As we’ve written previously, the Post-Money SAFE template published by Y Combinator has dramatically worse economics for founders and common stockholders than it should, but it has been getting lots of promotion from the investor community because of how favorable it is to them.
To help, we’ve published a very easy-to-understand redline of the Post-Money SAFE that “fixes” the most impactful economics problem in the Post-Money SAFE: the fact that any subsequently issued SAFEs or convertible notes dilute only the common stock and not investors. Many, many founders are getting tricked/duped into signing these documents without fully understanding how that grossly investor-favorable anti-dilution mechanism hurts their cap table.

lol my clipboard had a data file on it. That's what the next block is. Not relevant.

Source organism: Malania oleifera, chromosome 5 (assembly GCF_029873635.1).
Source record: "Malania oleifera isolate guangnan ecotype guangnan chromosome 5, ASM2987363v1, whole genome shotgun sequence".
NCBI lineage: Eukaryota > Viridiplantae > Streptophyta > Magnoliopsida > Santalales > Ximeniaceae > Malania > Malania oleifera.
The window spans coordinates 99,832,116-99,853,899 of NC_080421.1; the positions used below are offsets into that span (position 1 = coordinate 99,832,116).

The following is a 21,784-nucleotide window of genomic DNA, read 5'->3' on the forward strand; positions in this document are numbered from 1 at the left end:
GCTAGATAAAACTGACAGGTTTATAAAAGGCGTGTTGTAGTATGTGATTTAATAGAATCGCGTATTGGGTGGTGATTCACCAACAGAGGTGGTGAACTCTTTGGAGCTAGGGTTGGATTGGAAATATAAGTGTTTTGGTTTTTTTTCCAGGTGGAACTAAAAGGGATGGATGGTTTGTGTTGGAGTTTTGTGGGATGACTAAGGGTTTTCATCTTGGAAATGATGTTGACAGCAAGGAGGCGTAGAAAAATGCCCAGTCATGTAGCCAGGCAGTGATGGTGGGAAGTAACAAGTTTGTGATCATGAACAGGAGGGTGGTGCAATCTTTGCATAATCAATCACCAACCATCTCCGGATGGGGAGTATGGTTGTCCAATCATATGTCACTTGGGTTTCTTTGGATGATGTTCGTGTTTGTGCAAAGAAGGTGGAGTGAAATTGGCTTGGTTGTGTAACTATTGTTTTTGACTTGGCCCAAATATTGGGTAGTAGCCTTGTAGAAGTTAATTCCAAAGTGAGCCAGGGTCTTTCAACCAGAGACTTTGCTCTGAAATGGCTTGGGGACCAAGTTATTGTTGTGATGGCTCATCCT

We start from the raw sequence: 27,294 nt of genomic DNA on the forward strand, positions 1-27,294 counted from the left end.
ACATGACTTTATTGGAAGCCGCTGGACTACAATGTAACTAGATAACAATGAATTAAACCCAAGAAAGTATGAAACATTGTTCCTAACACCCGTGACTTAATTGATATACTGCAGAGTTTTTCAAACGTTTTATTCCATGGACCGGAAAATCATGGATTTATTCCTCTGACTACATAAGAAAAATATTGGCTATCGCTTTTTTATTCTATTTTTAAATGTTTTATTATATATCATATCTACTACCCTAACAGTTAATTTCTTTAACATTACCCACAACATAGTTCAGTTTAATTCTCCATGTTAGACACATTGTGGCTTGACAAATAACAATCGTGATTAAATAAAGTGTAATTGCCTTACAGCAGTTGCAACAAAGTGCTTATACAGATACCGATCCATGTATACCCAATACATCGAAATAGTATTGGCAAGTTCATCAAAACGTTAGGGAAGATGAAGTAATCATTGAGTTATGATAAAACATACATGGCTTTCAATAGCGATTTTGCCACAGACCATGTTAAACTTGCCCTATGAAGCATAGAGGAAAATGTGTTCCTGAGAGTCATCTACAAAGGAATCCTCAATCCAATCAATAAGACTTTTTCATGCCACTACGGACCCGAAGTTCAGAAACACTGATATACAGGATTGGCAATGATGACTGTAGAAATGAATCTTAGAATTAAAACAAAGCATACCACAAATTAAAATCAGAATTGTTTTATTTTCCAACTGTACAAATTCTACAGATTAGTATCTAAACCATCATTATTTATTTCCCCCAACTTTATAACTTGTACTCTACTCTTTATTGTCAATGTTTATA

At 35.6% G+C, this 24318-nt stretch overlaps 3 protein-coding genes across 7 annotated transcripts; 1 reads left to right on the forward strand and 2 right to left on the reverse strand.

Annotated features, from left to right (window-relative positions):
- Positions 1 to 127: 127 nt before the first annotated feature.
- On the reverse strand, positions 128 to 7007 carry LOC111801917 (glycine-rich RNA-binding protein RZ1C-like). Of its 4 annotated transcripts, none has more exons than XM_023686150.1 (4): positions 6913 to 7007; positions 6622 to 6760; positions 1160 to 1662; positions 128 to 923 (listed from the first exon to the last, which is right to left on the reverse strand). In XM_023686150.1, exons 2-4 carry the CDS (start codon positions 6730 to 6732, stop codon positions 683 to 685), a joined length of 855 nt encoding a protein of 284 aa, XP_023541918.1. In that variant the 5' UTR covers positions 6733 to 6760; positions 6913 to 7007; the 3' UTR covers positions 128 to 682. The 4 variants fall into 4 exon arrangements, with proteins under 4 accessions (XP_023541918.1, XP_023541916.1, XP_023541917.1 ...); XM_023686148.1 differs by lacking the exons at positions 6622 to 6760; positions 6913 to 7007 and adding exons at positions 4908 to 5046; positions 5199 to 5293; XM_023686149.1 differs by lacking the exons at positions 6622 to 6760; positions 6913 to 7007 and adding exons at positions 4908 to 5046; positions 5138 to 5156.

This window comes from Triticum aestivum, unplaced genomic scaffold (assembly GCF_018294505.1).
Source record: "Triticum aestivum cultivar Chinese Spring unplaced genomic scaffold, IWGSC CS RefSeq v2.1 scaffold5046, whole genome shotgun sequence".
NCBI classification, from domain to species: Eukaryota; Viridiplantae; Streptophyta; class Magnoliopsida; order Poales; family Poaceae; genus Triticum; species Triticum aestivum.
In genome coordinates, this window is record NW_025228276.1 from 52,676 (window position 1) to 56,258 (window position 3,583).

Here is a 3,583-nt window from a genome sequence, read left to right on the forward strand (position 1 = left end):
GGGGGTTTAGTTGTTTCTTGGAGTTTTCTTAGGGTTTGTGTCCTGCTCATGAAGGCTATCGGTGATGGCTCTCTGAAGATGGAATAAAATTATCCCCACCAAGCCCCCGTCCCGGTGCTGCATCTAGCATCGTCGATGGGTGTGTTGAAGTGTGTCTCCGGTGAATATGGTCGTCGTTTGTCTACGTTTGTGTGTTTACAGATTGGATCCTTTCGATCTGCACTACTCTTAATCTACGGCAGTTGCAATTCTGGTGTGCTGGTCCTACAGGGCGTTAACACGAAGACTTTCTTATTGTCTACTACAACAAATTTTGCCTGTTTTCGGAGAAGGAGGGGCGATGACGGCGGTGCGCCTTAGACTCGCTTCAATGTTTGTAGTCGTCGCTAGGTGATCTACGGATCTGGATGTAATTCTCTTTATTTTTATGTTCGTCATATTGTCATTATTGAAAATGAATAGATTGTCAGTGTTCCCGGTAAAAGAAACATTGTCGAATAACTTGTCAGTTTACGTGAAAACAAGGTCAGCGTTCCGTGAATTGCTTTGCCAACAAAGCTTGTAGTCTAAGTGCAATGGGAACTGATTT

The only substantive modification in this redline, in track changes (so the edit is transparent), is the clarification that the Post-Money Cap’s denominator includes convertible securities only as of the closing of this particular SAFE financing. Any subsequently issued convertibles dilute everyone on the cap table, as they should. As a result, investors can be confident that they are getting about X% of the cap table as of today, which was the stated logic of post-money SAFEs to begin with, but there is alignment between common and investors as it relates to post-closing dilution.